Our unit saw fit to construct some form of memorial at Camp Patriot for Bruckenthal and the other two KIAs. The Navy members we mentioned the idea to showed no interest and we proceeded with an exclusive Bruckenthal memorial. The base was surrounded with Texas Barriers, also known as “T” barriers or T walls. We referred to them as bricks. Bricks are about six feet high and 16 feet wide with a base that creates a bench on either side. Kind of like a capital letter “A” but with squared flares for feet. Some of the bricks have been painted by units that had been stationed at the base as a stamp that they had been there. Much care was taken in decorating the bricks and permission was needed from the U.S. Army unit that governed the base. Forms needed to be filled out and themes and drafts needed to be submitted.
We got to work, filed the paperwork, and set forth on our project. We designed the proposed brick on a laptop and a projector was borrowed from the Operational Specialists’ shop. The plan was to project the design on the brick at night and stencil the lines in with pencil, then go back and paint in what had been stenciled. With no Hobby Lobby or HomeGoods on base, we scrounged for supplies. Pencils, straight edges, electricity, brushes, primer, cleaner and, hardest of all, paint was appropriated. Some colors of paint were harder to find so creativity was needed for appropriation. Coast Guard orange for the Racing Stripe was smuggled from Saudi Arabia by hired, non-military laborer on the base that cleaned shower trailers.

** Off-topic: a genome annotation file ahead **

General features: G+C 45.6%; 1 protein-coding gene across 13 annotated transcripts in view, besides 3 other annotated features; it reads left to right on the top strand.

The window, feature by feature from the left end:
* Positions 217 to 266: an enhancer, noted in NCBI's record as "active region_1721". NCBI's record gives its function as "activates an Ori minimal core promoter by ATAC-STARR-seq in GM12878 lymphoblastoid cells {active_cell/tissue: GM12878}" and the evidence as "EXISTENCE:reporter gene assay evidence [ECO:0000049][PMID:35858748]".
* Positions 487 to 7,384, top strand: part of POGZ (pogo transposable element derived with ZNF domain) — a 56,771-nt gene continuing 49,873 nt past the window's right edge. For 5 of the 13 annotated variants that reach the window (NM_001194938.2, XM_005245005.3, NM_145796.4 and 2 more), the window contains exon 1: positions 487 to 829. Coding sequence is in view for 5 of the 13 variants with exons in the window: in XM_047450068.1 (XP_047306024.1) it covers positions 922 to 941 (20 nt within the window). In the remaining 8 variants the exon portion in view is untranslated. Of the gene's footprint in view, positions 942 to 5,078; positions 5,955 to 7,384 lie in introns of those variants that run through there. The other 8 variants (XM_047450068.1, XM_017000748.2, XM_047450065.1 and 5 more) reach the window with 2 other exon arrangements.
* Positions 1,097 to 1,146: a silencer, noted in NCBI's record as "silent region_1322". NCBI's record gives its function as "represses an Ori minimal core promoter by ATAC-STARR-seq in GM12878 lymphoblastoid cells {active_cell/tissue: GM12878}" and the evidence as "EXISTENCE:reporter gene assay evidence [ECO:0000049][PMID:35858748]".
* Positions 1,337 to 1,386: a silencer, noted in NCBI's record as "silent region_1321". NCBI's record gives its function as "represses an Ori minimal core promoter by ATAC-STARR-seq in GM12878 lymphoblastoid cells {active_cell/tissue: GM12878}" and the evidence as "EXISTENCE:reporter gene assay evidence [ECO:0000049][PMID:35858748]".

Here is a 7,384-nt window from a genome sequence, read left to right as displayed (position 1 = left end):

Work began in February 2010. The brick was scrubbed and wire brushed and washed for preparation. A coat of off-white primer was applied and let dry and a second coat applied. The stenciling happened over several nights in between underway duty and watches. We worked and listened to music and drank coffee late into the night. To finish our labor of love and respect, we thought we had until the end of deployment in August 2010.